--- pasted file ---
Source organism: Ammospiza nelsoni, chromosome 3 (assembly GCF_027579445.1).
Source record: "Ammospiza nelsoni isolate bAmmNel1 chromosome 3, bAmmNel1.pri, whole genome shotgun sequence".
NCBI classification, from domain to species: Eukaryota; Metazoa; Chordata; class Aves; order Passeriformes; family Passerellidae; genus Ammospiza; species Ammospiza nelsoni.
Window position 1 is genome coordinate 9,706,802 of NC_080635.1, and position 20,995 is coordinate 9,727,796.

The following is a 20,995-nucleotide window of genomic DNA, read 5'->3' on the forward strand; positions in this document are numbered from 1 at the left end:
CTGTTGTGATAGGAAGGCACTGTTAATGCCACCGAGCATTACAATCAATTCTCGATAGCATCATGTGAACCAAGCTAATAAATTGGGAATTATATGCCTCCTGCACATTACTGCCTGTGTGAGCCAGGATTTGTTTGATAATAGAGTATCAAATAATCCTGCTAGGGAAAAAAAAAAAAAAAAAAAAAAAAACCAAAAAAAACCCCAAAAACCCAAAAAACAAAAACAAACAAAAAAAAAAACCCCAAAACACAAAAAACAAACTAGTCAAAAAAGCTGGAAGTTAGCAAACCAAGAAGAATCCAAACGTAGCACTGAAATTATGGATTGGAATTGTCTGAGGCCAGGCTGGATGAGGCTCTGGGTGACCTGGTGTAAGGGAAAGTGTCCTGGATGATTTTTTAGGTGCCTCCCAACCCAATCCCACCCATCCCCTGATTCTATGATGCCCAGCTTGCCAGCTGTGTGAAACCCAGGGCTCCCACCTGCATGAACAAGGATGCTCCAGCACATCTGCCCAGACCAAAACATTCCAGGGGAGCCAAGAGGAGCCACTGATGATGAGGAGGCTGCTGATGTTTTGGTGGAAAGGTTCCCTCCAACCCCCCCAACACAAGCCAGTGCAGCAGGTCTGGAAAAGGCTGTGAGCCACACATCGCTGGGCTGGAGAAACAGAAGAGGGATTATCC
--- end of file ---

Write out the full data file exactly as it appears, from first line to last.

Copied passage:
Source organism: Ammospiza nelsoni, chromosome 3 (assembly GCF_027579445.1).
Source record: "Ammospiza nelsoni isolate bAmmNel1 chromosome 3, bAmmNel1.pri, whole genome shotgun sequence".
NCBI classification, from domain to species: Eukaryota; Metazoa; Chordata; class Aves; order Passeriformes; family Passerellidae; genus Ammospiza; species Ammospiza nelsoni.
Window position 1 is genome coordinate 9,706,802 of NC_080635.1, and position 20,995 is coordinate 9,727,796.

The following is a 20,995-nucleotide window of genomic DNA, read 5'->3' on the forward strand; positions in this document are numbered from 1 at the left end:
CTGTTGTGATAGGAAGGCACTGTTAATGCCACCGAGCATTACAATCAATTCTCGATAGCATCATGTGAACCAAGCTAATAAATTGGGAATTATATGCCTCCTGCACATTACTGCCTGTGTGAGCCAGGATTTGTTTGATAATAGAGTATCAAATAATCCTGCTAGGGAAAAAAAAAAAAAAAAAAAAAAAAACCAAAAAAAACCCCAAAAACCCAAAAAACAAAAACAAACAAAAAAAAAAACCCCAAAACACAAAAAACAAACTAGTCAAAAAAGCTGGAAGTTAGCAAACCAAGAAGAATCCAAACGTAGCACTGAAATTATGGATTGGAATTGTCTGAGGCCAGGCTGGATGAGGCTCTGGGTGACCTGGTGTAAGGGAAAGTGTCCTGGATGATTTTTTAGGTGCCTCCCAACCCAATCCCACCCATCCCCTGATTCTATGATGCCCAGCTTGCCAGCTGTGTGAAACCCAGGGCTCCCACCTGCATGAACAAGGATGCTCCAGCACATCTGCCCAGACCAAAACATTCCAGGGGAGCCAAGAGGAGCCACTGATGATGAGGAGGCTGCTGATGTTTTGGTGGAAAGGTTCCCTCCAACCCCCCCAACACAAGCCAGTGCAGCAGGTCTGGAAAAGGCTGTGAGCCACACATCGCTGGGCTGGAGAAACAGAAGAGGGATTATCC